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Truth may be found in small acts of defiance.
This is a powerful and moving view of the ambiguity of international justice (and maybe anyone seeking a just outcome). The writing is spare, almost barren, so the actors must bring the story to life. Kerry Fox, Anamaria Marinca, Stephen Dillane, Rolf Lassgård, Alexander Fehling, Tarik Filipovic,provide remarkable nuanced performances. While the pacing is slow, it is necessary to appreciate the moral and ethical ambiguity that both the prosecutor and victim must endure in their pursuits of justice, or truth. (You may remember Anamaria Marinca in Four Months, Three Weeks and Two Days (http://www.imdb.com/title/tt1032846/) a heart breaking story of two women struggling in Ceauceseau's Romania).
The writing provides multiple points of conflict but there is little resolution, at least not that American audiences are accustomed to. There won't be a speech into the camera delivered with the intensity of Sean Penn. Instead, there will be small acts of defiance - which may not be as dramatic as American audiences are accustomed to seeing - but they are delivered with no less moral courage.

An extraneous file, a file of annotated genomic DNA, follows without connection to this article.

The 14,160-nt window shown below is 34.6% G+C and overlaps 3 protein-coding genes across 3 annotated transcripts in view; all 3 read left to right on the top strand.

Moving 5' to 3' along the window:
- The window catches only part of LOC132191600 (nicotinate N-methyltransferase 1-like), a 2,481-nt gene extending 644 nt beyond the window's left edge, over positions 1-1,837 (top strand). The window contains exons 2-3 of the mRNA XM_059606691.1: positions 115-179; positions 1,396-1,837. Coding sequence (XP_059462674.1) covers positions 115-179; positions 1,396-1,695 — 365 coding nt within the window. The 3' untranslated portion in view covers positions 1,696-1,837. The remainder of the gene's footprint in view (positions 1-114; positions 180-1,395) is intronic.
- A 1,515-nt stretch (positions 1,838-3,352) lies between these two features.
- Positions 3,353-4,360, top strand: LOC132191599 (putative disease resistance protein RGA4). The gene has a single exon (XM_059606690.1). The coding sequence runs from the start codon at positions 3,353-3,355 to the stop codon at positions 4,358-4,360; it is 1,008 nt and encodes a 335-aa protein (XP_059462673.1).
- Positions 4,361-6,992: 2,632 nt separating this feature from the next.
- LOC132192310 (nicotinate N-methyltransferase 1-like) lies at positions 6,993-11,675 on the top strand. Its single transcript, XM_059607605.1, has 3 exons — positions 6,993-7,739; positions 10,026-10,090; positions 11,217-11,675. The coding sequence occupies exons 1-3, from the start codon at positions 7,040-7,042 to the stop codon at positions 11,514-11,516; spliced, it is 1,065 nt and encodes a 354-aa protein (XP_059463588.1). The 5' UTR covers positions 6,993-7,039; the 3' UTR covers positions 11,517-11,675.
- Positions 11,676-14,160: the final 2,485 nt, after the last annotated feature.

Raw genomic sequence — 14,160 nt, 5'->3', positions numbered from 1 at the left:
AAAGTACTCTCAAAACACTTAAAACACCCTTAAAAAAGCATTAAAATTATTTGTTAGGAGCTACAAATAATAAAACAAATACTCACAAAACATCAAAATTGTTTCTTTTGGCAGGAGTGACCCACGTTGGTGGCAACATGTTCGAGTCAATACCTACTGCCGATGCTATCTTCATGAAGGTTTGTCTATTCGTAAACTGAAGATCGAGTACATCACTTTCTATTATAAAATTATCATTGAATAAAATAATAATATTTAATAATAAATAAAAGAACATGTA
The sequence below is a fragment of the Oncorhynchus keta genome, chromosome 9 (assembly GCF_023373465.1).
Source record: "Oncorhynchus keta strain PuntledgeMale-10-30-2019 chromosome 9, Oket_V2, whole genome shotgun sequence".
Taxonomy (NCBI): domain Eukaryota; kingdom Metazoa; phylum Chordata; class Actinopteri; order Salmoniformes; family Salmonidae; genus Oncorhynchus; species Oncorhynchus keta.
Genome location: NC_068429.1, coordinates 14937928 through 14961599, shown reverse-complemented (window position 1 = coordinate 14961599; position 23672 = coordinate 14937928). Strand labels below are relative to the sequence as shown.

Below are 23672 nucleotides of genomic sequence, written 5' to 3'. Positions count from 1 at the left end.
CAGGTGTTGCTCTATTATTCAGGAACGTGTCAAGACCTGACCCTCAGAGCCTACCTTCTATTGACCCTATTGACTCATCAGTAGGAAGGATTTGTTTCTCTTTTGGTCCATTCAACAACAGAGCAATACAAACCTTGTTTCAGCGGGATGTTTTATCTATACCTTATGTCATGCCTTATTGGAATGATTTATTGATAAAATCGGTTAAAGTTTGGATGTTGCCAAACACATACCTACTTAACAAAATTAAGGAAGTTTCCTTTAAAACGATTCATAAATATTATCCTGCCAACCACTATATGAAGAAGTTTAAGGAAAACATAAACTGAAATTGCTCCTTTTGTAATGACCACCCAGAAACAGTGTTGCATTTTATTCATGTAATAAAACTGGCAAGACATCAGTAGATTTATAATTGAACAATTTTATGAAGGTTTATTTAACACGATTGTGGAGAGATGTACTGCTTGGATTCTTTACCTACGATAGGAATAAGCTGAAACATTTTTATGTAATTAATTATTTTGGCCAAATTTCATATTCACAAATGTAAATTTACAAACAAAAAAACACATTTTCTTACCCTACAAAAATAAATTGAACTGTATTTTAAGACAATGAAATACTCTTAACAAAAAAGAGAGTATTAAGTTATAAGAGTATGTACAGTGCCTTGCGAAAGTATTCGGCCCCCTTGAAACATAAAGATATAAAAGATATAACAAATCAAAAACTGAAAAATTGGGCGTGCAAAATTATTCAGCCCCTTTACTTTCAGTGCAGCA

Watch for small but poignant scenes between Kerry Fox and the President of the tribunal, or between Kerry Fox's character and her immediate boss. Is the prosecutor merely acting as a person that is bitter about losing out on a promotion or is he she motivated by higher purposes? Is Anamaria Marinca's character motivated to release a personal secret or seek justice? (See if you think her character is seeking redemption and release from testifying. The relationship with her husband and how she deals with her secret are telling.) This is not a person that would tell the world on Oprah - she seeks something greater than personal therapy.)
The title remains intriguing. What storm are they referring to? The vicious acts that set into motion the plot? Or the response of the prosecutor and the victim to not only the criminal acts but the manner by which the international court decides to confront them?
Don't pay any attention to the New York Times review. The reviewer missed the mark. While I agree with the reviewer that the movie was slow paced, I disagree that it fails to maintain its promise by the end. This is a movie that is consistent and powerful to the end. We may not be satisfied with the result, but welcome to the ambiguities of life.
See this film!
The Best of Enemies (1961)
One of the 50 best films
This movie is an little known gem. The movie not only sparkles with Sordi's more slapstick humor and Niven's classic underplaying, it also masterfully captures the madness, humor and struggle of those engaged in combat. Niven and Sordi struggle to stay connected to their humanity in North African desert during a war where first one has the advantage and then the other does. If this were on DVD/VHS I would buy a copy.